Introduction to the Open Post Offense
The Open Post Offense or as it is also know 5-Out Offense follows fundamental motion offense principles. The set-up for the offense starts with all five offensive players outside the three-point line or at least outside the keyway. The noticeable visual aspect of the Open Post Offense is the space and freedom for player movement through the keyway.
While motion offense origin has been disputed, Hank Iba, the former Oklahoma State Cowboys Head Men’s Basketball Coach is often highlighted as one of the first coaches to use the principles. The Open Post Offense became popular with teams like Oklahoma State University and Indiana University utilising the system.
The Open Post Offense’s pivotal focus is on the proper use of space. This has an effect of spreading out the defense players. When there is good ball movement, player movement, a selection of different ‘reads’ the result is a free-flowing and “unrestricted” offense. By not having a fixed post player the Open Post Offense allows all players to move into post positions and possibly exploit a miss match. Characteristics of teams using the Open Post Offense are quick, skilled, undersize, and do not have an inside dominance presence.
Additionally the Open Post Offense can be used as a stalling tactic to slow the speed of play and therefore controlling the tempo of the game.
The Open Post Offense requires that all five players can shoot from the perimeter or at the very least from outside the keyway. Failure to be able to shoot from range will result in defensive players being able to help from closer positions which inhibits the creation of space the offense needs to be successful. As a result of all the players moving through a range of positions and executing various two-player tactics (e.g. pick and roll) all players must be competent in the full range of fundamental skills. Without this players will be limited in what ‘reads’ they can make and randomly utilize depending on the situation.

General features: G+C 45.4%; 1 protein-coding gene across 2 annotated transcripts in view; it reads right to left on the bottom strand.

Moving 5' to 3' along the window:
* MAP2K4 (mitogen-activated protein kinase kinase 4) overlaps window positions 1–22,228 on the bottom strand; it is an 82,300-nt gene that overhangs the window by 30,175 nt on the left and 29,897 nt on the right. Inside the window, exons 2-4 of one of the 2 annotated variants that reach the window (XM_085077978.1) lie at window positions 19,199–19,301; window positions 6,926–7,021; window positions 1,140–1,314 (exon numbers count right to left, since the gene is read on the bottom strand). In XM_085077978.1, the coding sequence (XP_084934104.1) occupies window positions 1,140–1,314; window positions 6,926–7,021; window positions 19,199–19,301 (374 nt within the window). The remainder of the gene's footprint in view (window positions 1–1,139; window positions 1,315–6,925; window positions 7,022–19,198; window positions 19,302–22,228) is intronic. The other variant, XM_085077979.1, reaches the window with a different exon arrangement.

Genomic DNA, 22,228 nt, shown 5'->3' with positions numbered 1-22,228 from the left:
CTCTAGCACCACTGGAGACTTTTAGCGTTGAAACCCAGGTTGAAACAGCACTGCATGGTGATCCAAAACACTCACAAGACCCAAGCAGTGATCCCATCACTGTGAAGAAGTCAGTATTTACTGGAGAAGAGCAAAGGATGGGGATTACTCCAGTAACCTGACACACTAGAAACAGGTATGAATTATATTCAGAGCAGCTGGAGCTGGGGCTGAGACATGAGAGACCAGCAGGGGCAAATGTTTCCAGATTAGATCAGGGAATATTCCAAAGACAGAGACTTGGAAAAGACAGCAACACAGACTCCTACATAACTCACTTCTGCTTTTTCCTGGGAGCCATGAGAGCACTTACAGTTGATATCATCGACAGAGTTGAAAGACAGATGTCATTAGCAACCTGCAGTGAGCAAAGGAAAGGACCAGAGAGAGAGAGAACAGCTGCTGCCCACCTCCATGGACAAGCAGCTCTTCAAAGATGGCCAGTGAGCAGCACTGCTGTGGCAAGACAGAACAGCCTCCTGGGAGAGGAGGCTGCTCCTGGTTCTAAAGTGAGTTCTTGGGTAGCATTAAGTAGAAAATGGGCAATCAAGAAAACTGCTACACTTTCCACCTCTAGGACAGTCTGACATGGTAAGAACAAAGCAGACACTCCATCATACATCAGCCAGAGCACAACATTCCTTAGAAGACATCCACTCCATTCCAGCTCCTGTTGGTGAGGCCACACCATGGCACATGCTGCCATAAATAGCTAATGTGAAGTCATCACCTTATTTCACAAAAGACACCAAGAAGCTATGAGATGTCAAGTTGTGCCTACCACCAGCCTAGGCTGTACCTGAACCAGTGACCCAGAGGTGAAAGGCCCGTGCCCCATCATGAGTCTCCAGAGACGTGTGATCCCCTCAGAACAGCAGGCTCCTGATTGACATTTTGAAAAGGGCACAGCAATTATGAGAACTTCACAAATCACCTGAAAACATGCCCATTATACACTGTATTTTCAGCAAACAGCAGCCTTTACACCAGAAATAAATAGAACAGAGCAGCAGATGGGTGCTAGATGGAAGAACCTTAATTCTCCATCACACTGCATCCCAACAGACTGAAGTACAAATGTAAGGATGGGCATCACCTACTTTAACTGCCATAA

While following motion offense principles and instilling ‘reads’ into scenarios for players the Open Post Offense can also be combined with set plays. An example might be that if no shot has presented itself with five seconds left on the shot clock that the closest player sets an on-ball screen for the ball handler.
When playing against a team using the Open Post Offense your best defensive strategy is to look at each player individually. Most teams will not have five players competent in the broad range of skills or shooting range demanded to perform the offense proficiently. Break down these weaknesses player by player to paint a picture of how to guard each player. If an offensive player cannot shoot from the perimeter, this will allow your defensive player to play in a stronger help position. Each technical skill of each offensive player needs to be broken down and analysed.
Another option if the team you are playing against does not have a strong perimeter shooting offensive line-up is to utilize a zone defence.